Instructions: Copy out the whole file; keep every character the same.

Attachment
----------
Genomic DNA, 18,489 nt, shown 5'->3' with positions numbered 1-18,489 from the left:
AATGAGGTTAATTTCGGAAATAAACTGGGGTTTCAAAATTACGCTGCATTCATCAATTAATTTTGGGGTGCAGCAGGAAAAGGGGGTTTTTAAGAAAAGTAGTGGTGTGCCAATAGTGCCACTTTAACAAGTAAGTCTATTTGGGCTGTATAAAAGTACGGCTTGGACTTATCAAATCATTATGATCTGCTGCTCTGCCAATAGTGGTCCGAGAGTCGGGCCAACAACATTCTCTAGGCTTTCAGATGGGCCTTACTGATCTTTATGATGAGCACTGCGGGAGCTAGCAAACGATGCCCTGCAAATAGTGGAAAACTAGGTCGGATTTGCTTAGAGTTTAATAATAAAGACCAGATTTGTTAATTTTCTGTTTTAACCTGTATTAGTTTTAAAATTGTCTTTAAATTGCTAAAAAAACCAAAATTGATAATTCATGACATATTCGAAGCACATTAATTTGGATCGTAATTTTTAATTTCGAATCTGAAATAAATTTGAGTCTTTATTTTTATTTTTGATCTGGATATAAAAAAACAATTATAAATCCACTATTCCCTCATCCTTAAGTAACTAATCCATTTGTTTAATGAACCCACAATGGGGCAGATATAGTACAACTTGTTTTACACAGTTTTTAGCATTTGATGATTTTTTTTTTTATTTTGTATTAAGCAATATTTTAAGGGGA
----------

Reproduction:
Genomic DNA, 18,489 nt, shown 5'->3' with positions numbered 1-18,489 from the left:
AATGAGGTTAATTTCGGAAATAAACTGGGGTTTCAAAATTACGCTGCATTCATCAATTAATTTTGGGGTGCAGCAGGAAAAGGGGGTTTTTAAGAAAAGTAGTGGTGTGCCAATAGTGCCACTTTAACAAGTAAGTCTATTTGGGCTGTATAAAAGTACGGCTTGGACTTATCAAATCATTATGATCTGCTGCTCTGCCAATAGTGGTCCGAGAGTCGGGCCAACAACATTCTCTAGGCTTTCAGATGGGCCTTACTGATCTTTATGATGAGCACTGCGGGAGCTAGCAAACGATGCCCTGCAAATAGTGGAAAACTAGGTCGGATTTGCTTAGAGTTTAATAATAAAGACCAGATTTGTTAATTTTCTGTTTTAACCTGTATTAGTTTTAAAATTGTCTTTAAATTGCTAAAAAAACCAAAATTGATAATTCATGACATATTCGAAGCACATTAATTTGGATCGTAATTTTTAATTTCGAATCTGAAATAAATTTGAGTCTTTATTTTTATTTTTGATCTGGATATAAAAAAACAATTATAAATCCACTATTCCCTCATCCTTAAGTAACTAATCCATTTGTTTAATGAACCCACAATGGGGCAGATATAGTACAACTTGTTTTACACAGTTTTTAGCATTTGATGATTTTTTTTTTTATTTTGTATTAAGCAATATTTTAAGGGGA